Support landscape restoration in line with L/JI objectives

Duration of engagment

Long (3-5 years)


$$-$$$$ depending on scale of restoration, availability of other sources of funding, and extent of existing capacity (staff nurseries, monitoring systems, etc.)

In the real world


Restoring forests in Malaysia

To support the conservation goals of Sabah, Malaysia, Unilever is funding the restoration of 1,400 ha of riparian forests and wildlife corridors. Unilever funds have enabled a local timber plantation company, Sabah Softwoods Berhad, to restore a wildlife corridor that links large blocks of intact forest. This has allowed elephants and other species to travel between forest areas unimpeded, which has dramatically reduced loss of revenues due to crop damage on plantation land. There are also plans to restore riparian reserves, where oil palm trees were wrongly planted up to riverbanks, which will protect rivers from sedimentation and rehabilitate pathways for wildlife movement.


Leveraging agroforestry for landscape restoration in Indonesia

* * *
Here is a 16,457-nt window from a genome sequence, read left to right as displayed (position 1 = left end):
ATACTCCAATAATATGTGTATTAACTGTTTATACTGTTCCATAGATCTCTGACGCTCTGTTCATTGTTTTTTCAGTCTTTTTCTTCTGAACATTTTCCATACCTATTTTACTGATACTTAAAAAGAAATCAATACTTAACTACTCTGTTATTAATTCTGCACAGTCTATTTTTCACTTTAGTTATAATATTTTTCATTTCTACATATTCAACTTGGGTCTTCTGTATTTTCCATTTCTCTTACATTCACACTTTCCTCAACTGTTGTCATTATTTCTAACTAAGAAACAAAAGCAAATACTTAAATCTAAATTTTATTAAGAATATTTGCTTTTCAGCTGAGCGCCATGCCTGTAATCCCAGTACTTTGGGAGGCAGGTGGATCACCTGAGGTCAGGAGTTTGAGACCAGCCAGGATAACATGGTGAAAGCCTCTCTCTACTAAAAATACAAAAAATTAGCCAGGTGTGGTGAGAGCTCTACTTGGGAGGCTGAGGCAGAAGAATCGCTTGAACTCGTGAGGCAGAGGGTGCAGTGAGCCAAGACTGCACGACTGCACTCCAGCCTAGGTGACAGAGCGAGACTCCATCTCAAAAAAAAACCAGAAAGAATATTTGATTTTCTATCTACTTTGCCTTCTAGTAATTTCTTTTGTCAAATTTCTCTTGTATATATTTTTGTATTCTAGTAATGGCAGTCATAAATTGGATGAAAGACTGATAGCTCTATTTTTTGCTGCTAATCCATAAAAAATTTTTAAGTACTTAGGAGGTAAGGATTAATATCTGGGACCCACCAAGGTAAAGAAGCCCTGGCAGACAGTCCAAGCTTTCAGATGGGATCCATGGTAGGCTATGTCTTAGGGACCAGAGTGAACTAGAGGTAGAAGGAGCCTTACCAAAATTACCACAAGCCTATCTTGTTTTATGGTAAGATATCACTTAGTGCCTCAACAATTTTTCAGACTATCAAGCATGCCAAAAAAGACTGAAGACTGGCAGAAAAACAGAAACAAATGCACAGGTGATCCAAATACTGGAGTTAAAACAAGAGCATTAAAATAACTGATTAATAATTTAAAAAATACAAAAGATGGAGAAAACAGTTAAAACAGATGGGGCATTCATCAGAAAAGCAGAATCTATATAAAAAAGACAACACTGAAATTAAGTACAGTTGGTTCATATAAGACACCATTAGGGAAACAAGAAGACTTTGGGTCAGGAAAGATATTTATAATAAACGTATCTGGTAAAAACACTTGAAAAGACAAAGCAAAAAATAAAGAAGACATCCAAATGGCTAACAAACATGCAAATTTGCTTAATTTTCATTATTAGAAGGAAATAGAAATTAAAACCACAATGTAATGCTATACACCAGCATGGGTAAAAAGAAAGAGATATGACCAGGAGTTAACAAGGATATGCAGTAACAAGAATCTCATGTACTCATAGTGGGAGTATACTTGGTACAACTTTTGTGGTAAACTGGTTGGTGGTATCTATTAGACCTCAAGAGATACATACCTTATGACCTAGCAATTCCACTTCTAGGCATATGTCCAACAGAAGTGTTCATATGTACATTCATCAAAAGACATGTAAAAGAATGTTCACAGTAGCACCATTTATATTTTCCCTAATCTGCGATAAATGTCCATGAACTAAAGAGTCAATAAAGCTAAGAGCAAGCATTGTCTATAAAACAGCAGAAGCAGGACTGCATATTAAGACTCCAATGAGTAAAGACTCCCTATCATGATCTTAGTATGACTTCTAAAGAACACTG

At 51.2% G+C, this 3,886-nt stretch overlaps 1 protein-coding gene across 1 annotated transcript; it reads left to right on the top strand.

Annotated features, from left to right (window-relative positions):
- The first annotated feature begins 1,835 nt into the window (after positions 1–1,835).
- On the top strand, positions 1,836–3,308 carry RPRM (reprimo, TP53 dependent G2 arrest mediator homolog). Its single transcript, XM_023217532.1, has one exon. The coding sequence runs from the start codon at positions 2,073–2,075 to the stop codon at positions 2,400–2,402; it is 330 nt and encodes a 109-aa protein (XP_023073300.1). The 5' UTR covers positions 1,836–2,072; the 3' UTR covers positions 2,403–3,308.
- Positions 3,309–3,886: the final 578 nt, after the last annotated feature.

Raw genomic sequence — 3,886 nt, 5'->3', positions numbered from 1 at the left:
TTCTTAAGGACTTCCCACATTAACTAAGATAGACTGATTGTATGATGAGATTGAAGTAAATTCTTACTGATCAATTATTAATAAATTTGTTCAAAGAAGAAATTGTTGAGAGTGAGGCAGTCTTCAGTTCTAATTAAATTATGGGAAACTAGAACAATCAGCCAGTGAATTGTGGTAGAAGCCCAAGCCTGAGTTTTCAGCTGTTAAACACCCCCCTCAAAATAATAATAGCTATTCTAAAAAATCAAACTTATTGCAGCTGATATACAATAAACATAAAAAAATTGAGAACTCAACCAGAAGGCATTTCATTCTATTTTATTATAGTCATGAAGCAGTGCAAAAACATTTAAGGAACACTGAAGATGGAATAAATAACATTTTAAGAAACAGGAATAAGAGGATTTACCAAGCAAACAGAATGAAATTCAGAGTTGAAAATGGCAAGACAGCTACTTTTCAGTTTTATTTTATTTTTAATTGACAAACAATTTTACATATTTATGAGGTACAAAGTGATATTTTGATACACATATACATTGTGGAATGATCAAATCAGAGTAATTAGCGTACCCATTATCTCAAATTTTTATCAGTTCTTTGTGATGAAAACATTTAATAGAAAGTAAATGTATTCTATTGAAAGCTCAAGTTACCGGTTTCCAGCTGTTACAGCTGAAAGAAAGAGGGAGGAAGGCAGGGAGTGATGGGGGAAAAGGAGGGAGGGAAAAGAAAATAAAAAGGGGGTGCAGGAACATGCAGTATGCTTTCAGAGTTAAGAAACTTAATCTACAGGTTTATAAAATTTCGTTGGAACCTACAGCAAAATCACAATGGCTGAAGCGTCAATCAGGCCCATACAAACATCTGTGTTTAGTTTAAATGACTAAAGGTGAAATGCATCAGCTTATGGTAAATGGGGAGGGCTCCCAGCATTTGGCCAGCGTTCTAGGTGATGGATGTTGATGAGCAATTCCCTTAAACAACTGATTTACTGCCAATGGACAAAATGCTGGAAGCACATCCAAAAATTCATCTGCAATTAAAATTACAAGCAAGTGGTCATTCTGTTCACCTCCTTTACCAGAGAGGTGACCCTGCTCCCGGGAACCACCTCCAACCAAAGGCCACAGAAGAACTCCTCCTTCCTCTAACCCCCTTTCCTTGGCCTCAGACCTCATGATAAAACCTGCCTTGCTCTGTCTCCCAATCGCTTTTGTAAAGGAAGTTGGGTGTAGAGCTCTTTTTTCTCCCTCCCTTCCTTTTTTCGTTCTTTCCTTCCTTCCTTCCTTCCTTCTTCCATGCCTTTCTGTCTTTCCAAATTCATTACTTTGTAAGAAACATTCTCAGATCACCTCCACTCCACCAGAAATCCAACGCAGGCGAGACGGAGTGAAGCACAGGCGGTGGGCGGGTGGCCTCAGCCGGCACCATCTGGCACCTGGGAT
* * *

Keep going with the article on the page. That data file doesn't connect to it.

Working with Conservation International and the Tapanuli Selatan district government in North Sumatra,Indonesia, Unilever has initiated a 100 ha agroforestry pilot that will restore native trees to the landscape. By training farmers to make money from multi-species agroforestry systems, the pilot also will help stem illegal incursions into the forests for small scale palm oil production. The initiative is intended to serve as a best practice model for transitioning smallholder production in support of the district-wide goal to restore 21,000 priority hectares and the province-wide goal of restoring 500,000 priority hectares by 2030.


Co-planting forests and food to restore degraded landscapes in Ghana

Mondelēz International is supporting restoration of 400 ha in Ghana’s Brong Region in collaboration with Ghana’s Forestry Commission, UNDP, and communities around the Ayum Forest Reserve. With government permission, Mondēlez and UNDP advanced restoration in the Reserve using the Modified Taungya System, whereby farmers receive access to degraded areas for planting trees interspersed with food crops until the tree canopy closes. The partners created nurseries to raise native tree seedlings chosen for ecological fit and utility to local communities, distributed 2 ha plots to farmers, and are developing a scheme to pay participating farmers for environmental services.